A ‘Sweet 16′ Of Odd And Compelling Sweet 16 Matchups
A No. 3 vs. a No. 15 is unprecedented as a Sweet 16 matchup, but that doesn’t mean we haven’t had our fair share of odd pairings and underdog success in this round. Here is a “Sweet 16″ of Sweet 16 matchups from the 64 (and more)- team NCAA tournament era. FGCU fans, take hope!
2011: No. 11 VCU 72, No. 10 Florida State 71 (OT)
This was the one close call on the Rams’ shocking surge to the Final Four. VCU won it on a layup off an inbounds pass in the final seconds of overtime. It was very close to a five-second violation.
2008: No. 10 Davidson 73, No. 3 Wisconsin 56
After Stephen Curry and the Wildcats had rallied from 17 down to take out No. 2 seed Georgetown in the round of 32, they hammered the Badgers to advance to the regional final against Kansas, where they missed a last-second three that would have sent them to the Final Four.
2006: No. 11 George Mason 63, No. 7 Wichita State 55
A rematch of that year’s BracketBusters game that may have been why George Mason made the NCAAs in the first place, the Patriots took this one as well and then stunned No. 1 seed UConn to make the Final Four.
2002: No. 2 Connecticut 71, No. 11 Southern Illinois 59
Young Emeka Okafor and Caron Butler had enough for the Salukis (Bruce Weber, hello!). Ben Gordon came off the bench? Yikes.
2002: No. 10 Kent State 78, No. 3 Pittsburgh 73
Future stud NFL tight end Antonio Gates was on this Golden Flashes team that was a game away from the Final Four. They lost by 12 to Mike Davis’ Indiana team in the Elite Eight.
2002: No. 12 Missouri 82, No. 8 UCLA 73
Quin Snyder’s greatest moment in Columbia, as he took the Tigers to the Elite Eight after another underachieving regular season.
2001: No. 11 Temple 84, No. 7 Penn State 72
One final NCAA tournament hurrah for John Chaney, who made his fifth and final trip to the Elite Eight. Sadly for Temple fans, he also subsequently lost his fifth regional final.
2000: No. 7 Tulsa 80, No. 6 Miami 71
This was the beginning of Bill Self’s rise as he took the Golden Hurricane to the regional final. They lost by four to No. 8 seed North Carolina in one of the weirdest (by seed) Elite Eight games ever.
2000: No. 6 Purdue 75, No. 10 Gonzaga 66
The Zags missed out on a chance to make it back-to-back Elite Eights in Mark Few’s first season in charge.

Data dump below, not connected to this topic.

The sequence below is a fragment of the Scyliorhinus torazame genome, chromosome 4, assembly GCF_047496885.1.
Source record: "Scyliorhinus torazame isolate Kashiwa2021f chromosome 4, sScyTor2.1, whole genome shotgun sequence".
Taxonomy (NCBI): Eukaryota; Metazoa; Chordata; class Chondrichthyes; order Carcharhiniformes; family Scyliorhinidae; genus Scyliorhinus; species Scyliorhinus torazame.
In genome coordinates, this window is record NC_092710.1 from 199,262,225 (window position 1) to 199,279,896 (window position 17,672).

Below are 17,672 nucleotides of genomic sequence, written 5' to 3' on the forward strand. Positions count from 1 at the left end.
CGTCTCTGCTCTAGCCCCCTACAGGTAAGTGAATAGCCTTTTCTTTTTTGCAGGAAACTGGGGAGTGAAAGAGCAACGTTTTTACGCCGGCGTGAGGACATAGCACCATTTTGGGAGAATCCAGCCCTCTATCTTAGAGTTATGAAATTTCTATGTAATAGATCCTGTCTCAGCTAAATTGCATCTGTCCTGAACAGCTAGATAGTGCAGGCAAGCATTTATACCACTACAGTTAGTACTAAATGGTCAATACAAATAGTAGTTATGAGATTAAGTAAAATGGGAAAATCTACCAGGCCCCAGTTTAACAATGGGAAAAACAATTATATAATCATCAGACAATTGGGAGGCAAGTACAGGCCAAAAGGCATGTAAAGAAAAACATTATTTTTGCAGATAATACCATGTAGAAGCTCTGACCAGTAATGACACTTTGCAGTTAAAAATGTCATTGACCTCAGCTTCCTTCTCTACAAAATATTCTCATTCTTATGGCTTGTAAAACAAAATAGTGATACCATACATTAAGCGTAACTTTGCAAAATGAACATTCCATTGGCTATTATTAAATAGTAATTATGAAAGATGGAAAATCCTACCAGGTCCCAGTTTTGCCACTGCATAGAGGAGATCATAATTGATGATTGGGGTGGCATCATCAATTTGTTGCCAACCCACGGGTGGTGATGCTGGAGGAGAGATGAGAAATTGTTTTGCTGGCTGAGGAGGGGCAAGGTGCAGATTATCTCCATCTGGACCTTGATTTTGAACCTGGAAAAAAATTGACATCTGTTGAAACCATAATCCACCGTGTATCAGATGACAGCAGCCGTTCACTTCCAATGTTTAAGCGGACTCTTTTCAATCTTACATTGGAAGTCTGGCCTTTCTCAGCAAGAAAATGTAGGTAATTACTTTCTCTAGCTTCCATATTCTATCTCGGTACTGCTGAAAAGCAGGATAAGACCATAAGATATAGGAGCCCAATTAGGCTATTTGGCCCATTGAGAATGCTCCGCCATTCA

1999: No. 3 Kentucky 58, No. 10 Miami (Ohio) 43
Wally Szczerbiak’s best efforts weren’t good enough for Miami against the holdovers from the previous year’s national champions.
1998: No. 8 Rhode Island 74, No. 13 Valparaiso 68
Contrary to many people’s memories, this was not the Lamar Odom Rams. This URI team was led by Cuttino Mobley and Tyson Wheeler. They lost by a deuce to Stanford for the trip to the Final Four.
1997: No. 10 Providence 71, No. 14 Tennessee-Chattanooga 65
The most unexpected Sweet 16 game ever, the Friars (led by Austin Croshere, but remembered mostly for point guard God Shammgod) ended the miracle run of the Moccasins.
1994: No. 9 Boston College 77, No. 5 Indiana 68
Howard Eisley and the Eagles stunned North Carolina in the second round and then beat the Hoosiers to pop up in the Elite Eight. There they lost to “Da Meat Hook” and Florida, who had slipped by UConn in the Sweet 16.
1991: No. 10 Temple 72, No. 3 Oklahoma State 63 (OT)
Temple got a break in the second round, drawing 15-seed Richmond, the first 15 to win a game in the NCAAs. Their run ended in the regional final, when they lost to 1-seed North Carolina by three.
1990: No. 11 Loyola Marymount 62, No. 7 Alabama 60
Bo Kimble and Co. kept the miracle alive for one more game. Then they ran into UNLV.
1986: No. 7 Navy 71, No. 14 Cleveland State 70
David Robinson > Mouse McFadden, barely. The Midshipmen fell to Army grad Mike Krzyzewski and Duke in the regional final. By the way, how did two other Midshipmen take more shots than The Admiral in this game?